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Preventing whistleblower victimisation benefits both staff and employers

Protect Legal Adviser, Rebecca Durkin, reflects on the significant abuse of whistleblowers in the UK and how our unique new guide will help employers address this problem.  

Behind every scandal or story of wrongdoing, there will often be a whistleblower – someone who has brought the concerns about wrongdoing to light. Too often though, there will be others who tried to come forward but were ignored and victimised, and many more who were too afraid to come forward at all.  

The victimisation of whistleblowers is something Protect’s advisers see every day on our Advice Line. 65% of the whistleblowers contacting our Advice Line in the last five years have experienced negative treatment for raising concerns. This can range from bullying and isolation to disciplinaries or dismissal.

Victimisation can often be subtle and difficult to pin down – retaliation might be disguised in seemingly legitimate performance reviews or disciplinaries, or take the form of ostracism and exclusion from work groups and social events.  

This doesn’t just have a devastating impact on the individual who raises concerns – it has a chilling effect across the workforce, undermining whistleblowing arrangements as staff will be afraid to speak up themselves.

Every example of victimisation means an opportunity to rectify the problem has been lost. Someone who was brave enough to come forward has been silenced, and others who see this happening will stay silent too. It can also mean reputational and financial damage to employers, particularly if it leads to legal claims from the whistleblower. 

Preventing victimisation needs to be at the core of any organisation’s whistleblowing arrangements. However, while there are many great examples of guidance on how to set up and run whistleblowing systems, the systems needed to prevent victimisation have been much less explored. For these reasons, Protect has set out to create its own guide for employers on Preventing Whistleblower Victimisation.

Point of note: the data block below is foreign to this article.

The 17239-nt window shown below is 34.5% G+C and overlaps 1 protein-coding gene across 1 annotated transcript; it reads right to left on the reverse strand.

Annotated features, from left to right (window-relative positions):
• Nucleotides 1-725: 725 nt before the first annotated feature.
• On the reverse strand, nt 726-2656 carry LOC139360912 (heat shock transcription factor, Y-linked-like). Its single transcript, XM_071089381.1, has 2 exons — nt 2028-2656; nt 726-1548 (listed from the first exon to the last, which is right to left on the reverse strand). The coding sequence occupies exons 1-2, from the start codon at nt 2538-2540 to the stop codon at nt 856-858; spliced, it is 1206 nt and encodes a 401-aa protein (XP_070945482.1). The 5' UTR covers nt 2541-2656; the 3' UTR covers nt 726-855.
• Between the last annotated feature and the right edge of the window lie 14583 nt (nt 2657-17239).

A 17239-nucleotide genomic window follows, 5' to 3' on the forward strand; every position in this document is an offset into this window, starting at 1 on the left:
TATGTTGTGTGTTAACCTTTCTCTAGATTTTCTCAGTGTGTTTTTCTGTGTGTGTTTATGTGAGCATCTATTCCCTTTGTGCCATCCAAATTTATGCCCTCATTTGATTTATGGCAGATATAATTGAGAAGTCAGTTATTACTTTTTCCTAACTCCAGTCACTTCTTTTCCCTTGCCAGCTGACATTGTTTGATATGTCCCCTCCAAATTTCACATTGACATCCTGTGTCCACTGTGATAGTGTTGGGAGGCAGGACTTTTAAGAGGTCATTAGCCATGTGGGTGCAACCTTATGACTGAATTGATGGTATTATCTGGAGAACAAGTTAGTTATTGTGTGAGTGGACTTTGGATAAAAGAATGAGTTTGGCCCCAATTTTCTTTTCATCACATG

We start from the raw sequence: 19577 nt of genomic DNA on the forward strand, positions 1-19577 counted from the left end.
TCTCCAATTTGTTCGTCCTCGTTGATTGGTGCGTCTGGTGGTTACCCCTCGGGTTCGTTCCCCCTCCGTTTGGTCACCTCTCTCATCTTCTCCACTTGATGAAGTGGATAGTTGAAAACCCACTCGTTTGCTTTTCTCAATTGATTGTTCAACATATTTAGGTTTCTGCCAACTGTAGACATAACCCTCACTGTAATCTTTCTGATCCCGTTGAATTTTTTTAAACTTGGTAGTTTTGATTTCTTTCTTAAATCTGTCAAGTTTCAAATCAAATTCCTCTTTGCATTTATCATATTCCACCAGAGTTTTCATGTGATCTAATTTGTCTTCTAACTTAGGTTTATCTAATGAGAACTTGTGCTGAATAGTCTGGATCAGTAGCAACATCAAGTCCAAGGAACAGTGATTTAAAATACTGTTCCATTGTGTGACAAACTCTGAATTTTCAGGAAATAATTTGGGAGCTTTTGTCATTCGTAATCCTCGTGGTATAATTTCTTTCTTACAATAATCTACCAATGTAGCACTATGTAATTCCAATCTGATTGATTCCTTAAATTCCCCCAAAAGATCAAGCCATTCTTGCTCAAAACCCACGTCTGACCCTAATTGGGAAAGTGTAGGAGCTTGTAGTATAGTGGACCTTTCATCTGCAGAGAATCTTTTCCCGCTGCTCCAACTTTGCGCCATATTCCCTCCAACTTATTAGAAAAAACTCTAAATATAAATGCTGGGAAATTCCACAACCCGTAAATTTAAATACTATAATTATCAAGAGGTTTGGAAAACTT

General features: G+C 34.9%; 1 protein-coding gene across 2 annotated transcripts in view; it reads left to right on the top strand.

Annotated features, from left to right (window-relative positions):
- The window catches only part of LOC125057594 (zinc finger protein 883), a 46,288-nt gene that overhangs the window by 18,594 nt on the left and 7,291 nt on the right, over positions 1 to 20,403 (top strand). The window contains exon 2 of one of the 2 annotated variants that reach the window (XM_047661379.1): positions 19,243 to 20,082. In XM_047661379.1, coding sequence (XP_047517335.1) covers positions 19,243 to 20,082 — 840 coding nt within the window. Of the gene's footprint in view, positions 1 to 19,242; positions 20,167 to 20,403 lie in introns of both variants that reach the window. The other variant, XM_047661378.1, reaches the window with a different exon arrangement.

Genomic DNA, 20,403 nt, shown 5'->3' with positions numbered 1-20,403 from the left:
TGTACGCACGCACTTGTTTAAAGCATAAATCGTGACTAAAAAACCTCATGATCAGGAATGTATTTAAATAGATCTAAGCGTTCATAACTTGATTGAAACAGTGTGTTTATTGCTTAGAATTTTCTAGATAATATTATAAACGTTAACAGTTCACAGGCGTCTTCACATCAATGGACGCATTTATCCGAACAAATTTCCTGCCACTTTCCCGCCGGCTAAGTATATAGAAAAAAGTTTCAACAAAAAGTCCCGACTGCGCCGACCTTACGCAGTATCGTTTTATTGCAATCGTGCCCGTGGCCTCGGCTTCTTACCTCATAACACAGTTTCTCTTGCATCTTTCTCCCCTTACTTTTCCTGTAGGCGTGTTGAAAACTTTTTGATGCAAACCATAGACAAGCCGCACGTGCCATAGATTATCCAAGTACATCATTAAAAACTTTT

The guide has been developed with a broad range of whistleblowing stakeholders from different organisations: this included those responsible for managing whistleblowing arrangements, those involved in supporting and advocating for whistleblowers, academics, trade unionists and whistleblowers themselves.

We held five roundtables with representatives from organisations across the public, private and voluntary sectors. They discussed the challenges of recognising and preventing retaliation against whistleblowers and identified potential solutions, including innovative ideas which employers are already deploying in practice.

These discussions provided a bedrock of research for the guide. Conversations with whistleblowing stakeholders also generated case studies of initiatives which are currently in place in different organisations, which have been incorporated into the guide.    

The guide explores some of the forms which victimisation can take, and looks at practical steps that can be implemented at each stage of the whistleblowing process to try and prevent this.

This includes long-term measures aimed at establishing a culture where workers feel confident speaking up without fear of retaliation.

It explores concrete measures which can be put in place when a member of staff comes forward with concerns, including completing a risk assessment and taking mitigating action accordingly. The guide contains an example risk assessment based on a document currently in use in one large organisation.  

It won’t always be possible to prevent the victimisation of whistleblowers, and it is crucial that an organisation has mechanisms in place to respond if this does happen – this includes ensuring there are ways of reporting retaliation and having systems in place to deal with this. The guide looks at the actions which can be taken to deal with victimisation where it arises.  

There are also long-term steps that can be taken to review internal arrangements on preventing victimisation and to share information and learning from this. The guide explores methods for monitoring and reviewing victimisation within an organisation, and reporting internally and externally on these processes.  

Preventing victimisation is crucial to maintaining a healthy speak up culture, and benefits both staff and employers. We hope that this guide will provide practical ways of putting this into action and help to create conditions where people can feel confident to speak up with fear of retaliation. 

You can preorder the guide and book your place at our launch webinar here.

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